I’m writing this from my hotel room at The Palmer House. Both of the hotels we’ve stayed in in the midwest have been beautiful, historic properties. This is the Palmer House’s 150 anniversary season, and the hotel is iconic, a real remnant of old-school, glamorous Chicago – it’s a treat to see it being used these days much as it was when the hotel opened 150 years ago.
Our trip through the Midwest has been energizing in all the best ways. It feels very special to be able to witness so many artists reentering the field after the forced hiatus of the last two years. And sure, there have been some reentry jitters (heck, for ALL of us!), but by and large people have rocked their auditions and recovered well when things have gone sideways…and honestly, sometimes the recovery is impressive enough to get that callback!
We have listened in two really different spaces over the last 4 audition days. In Cincinnati we were in Mt. Auburn Presbyterian’s sanctuary under beautiful windows that told The Parable of the Sower. We heard strong auditions from a number of candidates there, and were able to spend a little time with two of our favorite Cincinnati musicians, pianists Marie-France Lefebvre and Donna Loewy. And while I sadly don’t have photographs to document the occasion, I was given a tour of the beautifully renovated Music Hall by Cincinnati Opera’s President and CEO, Christopher Milligan. The room is so beautiful – I’ll hope that CO and WTO’s 2022 summer schedules are different enough to warrant a trip west to see a performance!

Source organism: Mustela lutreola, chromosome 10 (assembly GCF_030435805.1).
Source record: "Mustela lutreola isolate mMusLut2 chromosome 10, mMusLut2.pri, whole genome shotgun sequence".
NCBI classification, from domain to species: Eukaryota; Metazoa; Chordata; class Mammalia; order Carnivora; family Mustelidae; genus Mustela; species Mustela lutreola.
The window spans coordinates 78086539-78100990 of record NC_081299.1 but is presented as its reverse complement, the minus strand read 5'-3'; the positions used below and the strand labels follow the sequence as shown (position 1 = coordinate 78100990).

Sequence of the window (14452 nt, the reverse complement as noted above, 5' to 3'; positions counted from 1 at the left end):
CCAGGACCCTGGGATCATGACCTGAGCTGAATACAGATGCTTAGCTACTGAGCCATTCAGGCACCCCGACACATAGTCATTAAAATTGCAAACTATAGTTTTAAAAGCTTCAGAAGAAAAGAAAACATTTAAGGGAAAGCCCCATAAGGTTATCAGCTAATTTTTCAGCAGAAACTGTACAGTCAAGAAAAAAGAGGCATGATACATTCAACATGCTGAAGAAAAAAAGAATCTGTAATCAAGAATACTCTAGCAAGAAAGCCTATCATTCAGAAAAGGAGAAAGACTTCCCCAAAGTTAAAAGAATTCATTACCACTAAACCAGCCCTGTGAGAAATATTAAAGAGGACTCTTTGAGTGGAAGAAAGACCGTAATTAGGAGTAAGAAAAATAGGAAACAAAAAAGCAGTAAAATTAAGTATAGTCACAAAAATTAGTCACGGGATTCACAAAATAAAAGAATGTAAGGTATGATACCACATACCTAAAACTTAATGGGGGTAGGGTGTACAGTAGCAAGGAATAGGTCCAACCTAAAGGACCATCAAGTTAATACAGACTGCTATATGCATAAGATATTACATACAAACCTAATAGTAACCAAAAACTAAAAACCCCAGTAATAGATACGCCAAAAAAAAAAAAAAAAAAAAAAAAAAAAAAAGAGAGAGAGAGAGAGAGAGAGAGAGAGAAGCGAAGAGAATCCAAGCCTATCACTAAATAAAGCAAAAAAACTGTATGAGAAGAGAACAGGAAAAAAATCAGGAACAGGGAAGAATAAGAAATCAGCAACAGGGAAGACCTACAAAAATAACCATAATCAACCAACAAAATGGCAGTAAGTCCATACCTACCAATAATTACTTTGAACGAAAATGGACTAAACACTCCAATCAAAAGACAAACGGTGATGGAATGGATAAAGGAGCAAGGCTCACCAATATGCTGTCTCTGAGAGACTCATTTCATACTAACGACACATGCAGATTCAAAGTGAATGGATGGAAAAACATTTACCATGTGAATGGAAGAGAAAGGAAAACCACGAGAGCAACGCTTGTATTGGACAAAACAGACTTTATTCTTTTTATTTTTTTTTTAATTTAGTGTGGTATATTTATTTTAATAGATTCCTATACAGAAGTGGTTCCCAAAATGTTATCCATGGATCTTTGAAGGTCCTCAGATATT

In Chicago we are back at PianoForte’s recital hall on the South Loop. Speaking honestly, it took a little bit of listening to get our ears on in the space; it’s smaller and the ceilings are lower than many of the other rooms in which we listen. Figuring out the relationship between what we’re hearing and how it might translate – both to previous auditions and our home at The Barns – is a special kind of calculus.
I’ll venture to say that what we’re witnessing in the room feels a little less like the conventional auditions that I remember from the Before Times, with the singing tied directly to an employment outcome (although that’s exactly what these are, to be sure), and more as if the artists are treating the experience as a mini-performance. There are more risks being taken, more nuanced artistry on display, and more moments from which I can’t pull myself away; I find that I’m having to remind myself to take notes and listen critically at times, because the performances are just so compelling! The difference between auditioning and performing might seem a subtle one, especially in our limited context; but in the room the difference feels huge, and is truly a privilege to witness.
We’ll have a full day of singing today, and will pack up for another early flight tomorrow: but the joy of this next flight is that it’s taking us all homeward! We’ll resume next week, screening virtual auditions on Tuesday, and hearing our last in-person auditions in our rehearsal space at the Center for Education at Wolf Trap on Wednesday and Thursday.